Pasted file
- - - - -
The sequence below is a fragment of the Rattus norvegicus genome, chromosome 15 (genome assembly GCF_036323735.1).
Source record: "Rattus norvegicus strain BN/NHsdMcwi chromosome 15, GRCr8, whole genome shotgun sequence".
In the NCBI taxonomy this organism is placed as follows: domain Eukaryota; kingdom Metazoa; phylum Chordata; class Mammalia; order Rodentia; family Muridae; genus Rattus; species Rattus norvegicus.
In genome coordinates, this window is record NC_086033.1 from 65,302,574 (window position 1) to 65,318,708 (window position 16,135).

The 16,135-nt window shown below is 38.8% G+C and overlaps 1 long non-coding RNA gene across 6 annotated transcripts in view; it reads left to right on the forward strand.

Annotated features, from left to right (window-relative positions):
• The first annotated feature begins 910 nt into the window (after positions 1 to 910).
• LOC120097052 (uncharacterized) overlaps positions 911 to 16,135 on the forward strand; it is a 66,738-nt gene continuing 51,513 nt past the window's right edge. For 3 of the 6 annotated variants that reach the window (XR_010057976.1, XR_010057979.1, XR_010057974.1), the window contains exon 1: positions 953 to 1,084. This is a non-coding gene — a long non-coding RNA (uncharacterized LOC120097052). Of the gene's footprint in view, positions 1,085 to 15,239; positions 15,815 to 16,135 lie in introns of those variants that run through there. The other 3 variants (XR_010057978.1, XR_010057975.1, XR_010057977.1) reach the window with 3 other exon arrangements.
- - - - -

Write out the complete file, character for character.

The sequence below is a fragment of the Rattus norvegicus genome, chromosome 15 (genome assembly GCF_036323735.1).
Source record: "Rattus norvegicus strain BN/NHsdMcwi chromosome 15, GRCr8, whole genome shotgun sequence".
In the NCBI taxonomy this organism is placed as follows: domain Eukaryota; kingdom Metazoa; phylum Chordata; class Mammalia; order Rodentia; family Muridae; genus Rattus; species Rattus norvegicus.
In genome coordinates, this window is record NC_086033.1 from 65,302,574 (window position 1) to 65,318,708 (window position 16,135).

The 16,135-nt window shown below is 38.8% G+C and overlaps 1 long non-coding RNA gene across 6 annotated transcripts in view; it reads left to right on the forward strand.

Annotated features, from left to right (window-relative positions):
• The first annotated feature begins 910 nt into the window (after positions 1 to 910).
• LOC120097052 (uncharacterized) overlaps positions 911 to 16,135 on the forward strand; it is a 66,738-nt gene continuing 51,513 nt past the window's right edge. For 3 of the 6 annotated variants that reach the window (XR_010057976.1, XR_010057979.1, XR_010057974.1), the window contains exon 1: positions 953 to 1,084. This is a non-coding gene — a long non-coding RNA (uncharacterized LOC120097052). Of the gene's footprint in view, positions 1,085 to 15,239; positions 15,815 to 16,135 lie in introns of those variants that run through there. The other 3 variants (XR_010057978.1, XR_010057975.1, XR_010057977.1) reach the window with 3 other exon arrangements.